FIG. 1 is a block diagram showing a structural example of a conventional lossless image compressing apparatus.

FIG. 2 is a block diagram showing a structural example of a lossless image compressing apparatus where the present invention is applied.

FIG. 3 is a diagram for explaining the positional relationship between peripheral pixels and a subject pixel.

FIG. 4 shows an example of a correspondence table.

FIG. 5 shows an example of a code word conversion table.

FIG. 6 is a block diagram showing a structural example of another lossless image compressing apparatus where the present invention is applied.

FIG. 7 is a diagram for explaining how to measure pixel values.

BEST MODE FOR CARRYING OUT THE INVENTION

FIG. 2 is a block diagram showing a structural example of a lossless image compressing apparatus where the present invention is applied. In this diagram, any component parts corresponding to those in the conventional apparatus are denoted by the same reference numerals, and a repeated explanation thereof is omitted here.

A pixel sequence generator 2 scans an image stored in an image buffer 1, then generates, with regard to each pixel, peripheral pixels (25 in FIG. 3(B)) from a subject pixel (21 in FIG. 3(A)) currently, and supplies the current pixel value to an adder 4 while supplying the generated peripheral pixel values to a first predictor 11 and a second predictor 12 respectively.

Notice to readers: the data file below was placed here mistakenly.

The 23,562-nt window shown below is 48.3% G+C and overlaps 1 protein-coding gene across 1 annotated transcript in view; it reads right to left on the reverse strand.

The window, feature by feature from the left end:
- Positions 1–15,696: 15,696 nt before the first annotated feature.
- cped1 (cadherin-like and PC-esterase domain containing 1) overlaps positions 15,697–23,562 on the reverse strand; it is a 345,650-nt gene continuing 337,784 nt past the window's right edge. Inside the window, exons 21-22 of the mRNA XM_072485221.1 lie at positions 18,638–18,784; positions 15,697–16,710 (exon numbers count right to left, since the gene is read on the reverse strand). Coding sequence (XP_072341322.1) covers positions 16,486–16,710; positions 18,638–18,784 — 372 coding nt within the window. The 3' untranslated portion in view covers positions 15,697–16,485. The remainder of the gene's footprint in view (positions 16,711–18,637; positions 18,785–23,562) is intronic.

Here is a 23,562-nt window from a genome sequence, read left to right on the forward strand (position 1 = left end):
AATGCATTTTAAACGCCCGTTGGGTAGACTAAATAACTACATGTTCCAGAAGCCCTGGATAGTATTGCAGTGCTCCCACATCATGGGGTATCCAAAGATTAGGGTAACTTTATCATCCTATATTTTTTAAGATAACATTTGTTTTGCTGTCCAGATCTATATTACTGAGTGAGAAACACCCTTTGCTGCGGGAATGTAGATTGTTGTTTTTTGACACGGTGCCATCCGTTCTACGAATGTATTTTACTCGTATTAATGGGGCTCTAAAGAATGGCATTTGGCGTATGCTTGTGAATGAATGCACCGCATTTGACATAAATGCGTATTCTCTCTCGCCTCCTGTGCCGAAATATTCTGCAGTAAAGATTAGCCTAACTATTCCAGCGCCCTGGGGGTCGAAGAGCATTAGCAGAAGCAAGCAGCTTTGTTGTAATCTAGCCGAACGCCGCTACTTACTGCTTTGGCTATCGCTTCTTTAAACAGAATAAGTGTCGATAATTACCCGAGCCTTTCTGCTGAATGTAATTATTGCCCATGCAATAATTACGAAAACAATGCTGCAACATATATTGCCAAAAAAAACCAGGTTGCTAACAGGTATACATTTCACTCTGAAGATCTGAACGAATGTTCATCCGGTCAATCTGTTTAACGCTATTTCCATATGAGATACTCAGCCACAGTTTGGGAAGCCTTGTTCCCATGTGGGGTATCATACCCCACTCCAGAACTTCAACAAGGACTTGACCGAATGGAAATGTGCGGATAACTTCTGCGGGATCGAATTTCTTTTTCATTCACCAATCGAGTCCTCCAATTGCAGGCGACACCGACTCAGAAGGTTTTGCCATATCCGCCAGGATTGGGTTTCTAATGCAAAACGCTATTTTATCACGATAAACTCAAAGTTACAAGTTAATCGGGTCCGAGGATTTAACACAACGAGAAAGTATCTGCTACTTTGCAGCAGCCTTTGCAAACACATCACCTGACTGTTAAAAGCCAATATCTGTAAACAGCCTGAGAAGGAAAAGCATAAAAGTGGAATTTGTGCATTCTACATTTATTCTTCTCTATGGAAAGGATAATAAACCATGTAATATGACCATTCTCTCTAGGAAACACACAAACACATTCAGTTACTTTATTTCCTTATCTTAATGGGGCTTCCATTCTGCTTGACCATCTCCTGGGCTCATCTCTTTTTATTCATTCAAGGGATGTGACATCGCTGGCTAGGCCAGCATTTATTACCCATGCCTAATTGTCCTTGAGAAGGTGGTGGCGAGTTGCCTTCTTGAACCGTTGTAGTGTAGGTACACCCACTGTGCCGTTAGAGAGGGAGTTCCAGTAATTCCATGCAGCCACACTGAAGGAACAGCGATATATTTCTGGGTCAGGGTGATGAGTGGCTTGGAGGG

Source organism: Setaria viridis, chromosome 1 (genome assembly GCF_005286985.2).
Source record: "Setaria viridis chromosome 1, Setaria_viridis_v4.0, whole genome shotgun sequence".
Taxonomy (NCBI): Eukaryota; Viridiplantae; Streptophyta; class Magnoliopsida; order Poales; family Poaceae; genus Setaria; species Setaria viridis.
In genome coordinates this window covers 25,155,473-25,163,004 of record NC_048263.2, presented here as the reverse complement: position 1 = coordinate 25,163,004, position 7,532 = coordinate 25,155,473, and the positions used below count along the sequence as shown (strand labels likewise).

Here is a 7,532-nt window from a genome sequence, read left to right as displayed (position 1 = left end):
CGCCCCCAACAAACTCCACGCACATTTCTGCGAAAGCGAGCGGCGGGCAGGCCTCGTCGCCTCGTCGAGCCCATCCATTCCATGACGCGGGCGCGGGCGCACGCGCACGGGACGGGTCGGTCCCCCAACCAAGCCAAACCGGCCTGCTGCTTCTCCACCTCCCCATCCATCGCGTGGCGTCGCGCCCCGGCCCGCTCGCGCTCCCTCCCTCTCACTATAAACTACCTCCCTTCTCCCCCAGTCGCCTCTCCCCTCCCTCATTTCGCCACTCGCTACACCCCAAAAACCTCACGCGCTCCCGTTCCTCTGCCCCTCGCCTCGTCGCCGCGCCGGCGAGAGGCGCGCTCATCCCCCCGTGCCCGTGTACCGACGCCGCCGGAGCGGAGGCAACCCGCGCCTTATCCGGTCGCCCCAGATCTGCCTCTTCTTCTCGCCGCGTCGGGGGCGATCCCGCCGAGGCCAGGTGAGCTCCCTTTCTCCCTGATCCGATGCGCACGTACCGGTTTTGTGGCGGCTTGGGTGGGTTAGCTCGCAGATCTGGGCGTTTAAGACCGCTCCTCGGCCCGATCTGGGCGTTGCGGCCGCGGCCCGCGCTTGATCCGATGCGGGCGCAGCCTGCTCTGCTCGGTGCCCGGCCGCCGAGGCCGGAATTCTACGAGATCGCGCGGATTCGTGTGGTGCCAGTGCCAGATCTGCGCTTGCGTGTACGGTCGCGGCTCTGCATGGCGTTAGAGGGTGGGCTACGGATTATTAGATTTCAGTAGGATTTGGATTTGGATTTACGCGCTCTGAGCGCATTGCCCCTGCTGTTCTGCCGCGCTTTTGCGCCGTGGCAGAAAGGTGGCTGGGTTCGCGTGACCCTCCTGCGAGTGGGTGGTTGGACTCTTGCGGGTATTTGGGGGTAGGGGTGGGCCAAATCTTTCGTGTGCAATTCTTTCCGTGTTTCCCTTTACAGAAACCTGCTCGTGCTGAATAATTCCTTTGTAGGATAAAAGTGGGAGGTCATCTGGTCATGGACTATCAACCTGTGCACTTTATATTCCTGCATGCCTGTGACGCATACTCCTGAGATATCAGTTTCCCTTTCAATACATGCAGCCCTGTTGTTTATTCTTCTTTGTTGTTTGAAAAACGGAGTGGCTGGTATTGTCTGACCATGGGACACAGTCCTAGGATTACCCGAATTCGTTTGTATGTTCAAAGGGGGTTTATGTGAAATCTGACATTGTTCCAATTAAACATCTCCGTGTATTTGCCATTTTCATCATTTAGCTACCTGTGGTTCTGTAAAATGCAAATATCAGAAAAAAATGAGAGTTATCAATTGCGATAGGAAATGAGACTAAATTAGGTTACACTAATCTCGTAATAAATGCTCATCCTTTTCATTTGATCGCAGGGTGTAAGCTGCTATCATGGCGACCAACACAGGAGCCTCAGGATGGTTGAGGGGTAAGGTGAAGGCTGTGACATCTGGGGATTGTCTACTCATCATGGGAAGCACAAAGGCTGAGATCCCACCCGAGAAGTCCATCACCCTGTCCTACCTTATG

The first predictor 11 consists, for example, of a median adaptive predictor. It generates a prediction signal P on the basis of the peripheral pixel values of the peripheral pixels 25 (FIG. 3(B)) obtained from the pixel sequence generator 2, and then supplies the prediction signal P to a comparator 13 and the adder 4. And actuation of the first predictor 11 starts up the second predictor 12.

Referring now to FIG. 3, an explanation will be given on the positional relationship between the peripheral pixels 25 and the subject pixel 21 used in generating a prediction signal.

The subject pixel (X) 21 indicates a current pixel having a value X. The peripheral pixel (A) 22 on the left side of the subject pixel (X) 21 has a value A, and the peripheral pixel (B) 23 on the upper side of the subject pixel (X) 21 has a value B. And another peripheral pixel (C) 24 on the upper left side of the subject pixel (X) 21 has a value C. Hereinafter these peripheral pixels 22 to 24 will be referred to simply as peripheral pixels 25 (FIG. 3(B)).

The first predictor 11 executes prediction from the peripheral pixels 25. That is, the first predictor 11 measures a value A, a value B and a value (A+B−C) from the peripheral pixel (A) 22, the peripheral pixel (B) 23 and the peripheral pixel (C) 24 respectively, and then determines a prediction signal P which represents the intermediate value of the three measured values A, B and (A+B−C). It should be noted that the first predictor 11 has the same configuration as the predictor 3 explained in FIG. 1.

The second predictor 12 is started up in response to a start request received from the first predictor 11, and calculates a prediction signal Q according to Eq. (1), which is shown below, from the peripheral pixel (A) 22, the peripheral pixel (B) 23 and the peripheral pixel (C) 24 supplied from the pixel sequence generator 2.

Prediction signal Q=(min (A, B, C)+max (A, B, C))/2  . . . (1)

The second predictor 12 supplies to a comparator 13 the prediction signal Q calculated according to Eq. (1).

The comparator 13 compares the prediction signal P obtained from the first predictor 11 with the prediction signal Q obtained from the second predictor 12, and then delivers its output (result of such comparison) to an inverter 14. The output delivered here represents information that signifies whether the prediction signal P is greater or not than the prediction signal Q.